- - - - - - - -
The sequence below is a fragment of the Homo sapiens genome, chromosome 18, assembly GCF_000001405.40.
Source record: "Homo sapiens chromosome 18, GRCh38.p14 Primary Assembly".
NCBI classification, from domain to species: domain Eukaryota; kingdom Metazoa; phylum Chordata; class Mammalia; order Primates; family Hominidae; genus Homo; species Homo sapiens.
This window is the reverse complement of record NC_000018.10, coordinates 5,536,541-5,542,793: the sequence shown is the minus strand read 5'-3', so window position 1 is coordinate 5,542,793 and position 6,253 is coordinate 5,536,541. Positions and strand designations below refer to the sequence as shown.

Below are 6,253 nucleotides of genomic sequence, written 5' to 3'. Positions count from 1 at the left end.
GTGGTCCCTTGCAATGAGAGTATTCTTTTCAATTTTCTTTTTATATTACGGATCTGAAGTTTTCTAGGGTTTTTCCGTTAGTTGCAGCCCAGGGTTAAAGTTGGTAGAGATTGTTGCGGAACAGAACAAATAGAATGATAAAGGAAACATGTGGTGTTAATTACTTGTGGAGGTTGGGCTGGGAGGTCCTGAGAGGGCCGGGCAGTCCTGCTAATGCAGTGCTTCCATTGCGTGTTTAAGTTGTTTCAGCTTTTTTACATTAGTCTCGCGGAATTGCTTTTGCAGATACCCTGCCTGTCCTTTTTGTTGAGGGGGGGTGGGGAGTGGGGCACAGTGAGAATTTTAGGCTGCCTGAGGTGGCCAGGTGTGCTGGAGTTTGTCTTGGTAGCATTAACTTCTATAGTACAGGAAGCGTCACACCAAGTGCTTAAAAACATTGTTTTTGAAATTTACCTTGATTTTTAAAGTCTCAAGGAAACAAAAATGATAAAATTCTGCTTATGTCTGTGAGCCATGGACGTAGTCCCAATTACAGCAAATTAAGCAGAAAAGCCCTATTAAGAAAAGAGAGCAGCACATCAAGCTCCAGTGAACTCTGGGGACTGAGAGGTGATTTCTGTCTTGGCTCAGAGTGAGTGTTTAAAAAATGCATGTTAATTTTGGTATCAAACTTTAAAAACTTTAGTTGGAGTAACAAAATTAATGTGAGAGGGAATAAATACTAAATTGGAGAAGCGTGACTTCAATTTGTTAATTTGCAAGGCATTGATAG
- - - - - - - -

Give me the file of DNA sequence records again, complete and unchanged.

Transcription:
The sequence below is a fragment of the Homo sapiens genome, chromosome 18, assembly GCF_000001405.40.
Source record: "Homo sapiens chromosome 18, GRCh38.p14 Primary Assembly".
NCBI classification, from domain to species: domain Eukaryota; kingdom Metazoa; phylum Chordata; class Mammalia; order Primates; family Hominidae; genus Homo; species Homo sapiens.
This window is the reverse complement of record NC_000018.10, coordinates 5,536,541-5,542,793: the sequence shown is the minus strand read 5'-3', so window position 1 is coordinate 5,542,793 and position 6,253 is coordinate 5,536,541. Positions and strand designations below refer to the sequence as shown.

Below are 6,253 nucleotides of genomic sequence, written 5' to 3'. Positions count from 1 at the left end.
GTGGTCCCTTGCAATGAGAGTATTCTTTTCAATTTTCTTTTTATATTACGGATCTGAAGTTTTCTAGGGTTTTTCCGTTAGTTGCAGCCCAGGGTTAAAGTTGGTAGAGATTGTTGCGGAACAGAACAAATAGAATGATAAAGGAAACATGTGGTGTTAATTACTTGTGGAGGTTGGGCTGGGAGGTCCTGAGAGGGCCGGGCAGTCCTGCTAATGCAGTGCTTCCATTGCGTGTTTAAGTTGTTTCAGCTTTTTTACATTAGTCTCGCGGAATTGCTTTTGCAGATACCCTGCCTGTCCTTTTTGTTGAGGGGGGGTGGGGAGTGGGGCACAGTGAGAATTTTAGGCTGCCTGAGGTGGCCAGGTGTGCTGGAGTTTGTCTTGGTAGCATTAACTTCTATAGTACAGGAAGCGTCACACCAAGTGCTTAAAAACATTGTTTTTGAAATTTACCTTGATTTTTAAAGTCTCAAGGAAACAAAAATGATAAAATTCTGCTTATGTCTGTGAGCCATGGACGTAGTCCCAATTACAGCAAATTAAGCAGAAAAGCCCTATTAAGAAAAGAGAGCAGCACATCAAGCTCCAGTGAACTCTGGGGACTGAGAGGTGATTTCTGTCTTGGCTCAGAGTGAGTGTTTAAAAAATGCATGTTAATTTTGGTATCAAACTTTAAAAACTTTAGTTGGAGTAACAAAATTAATGTGAGAGGGAATAAATACTAAATTGGAGAAGCGTGACTTCAATTTGTTAATTTGCAAGGCATTGATAG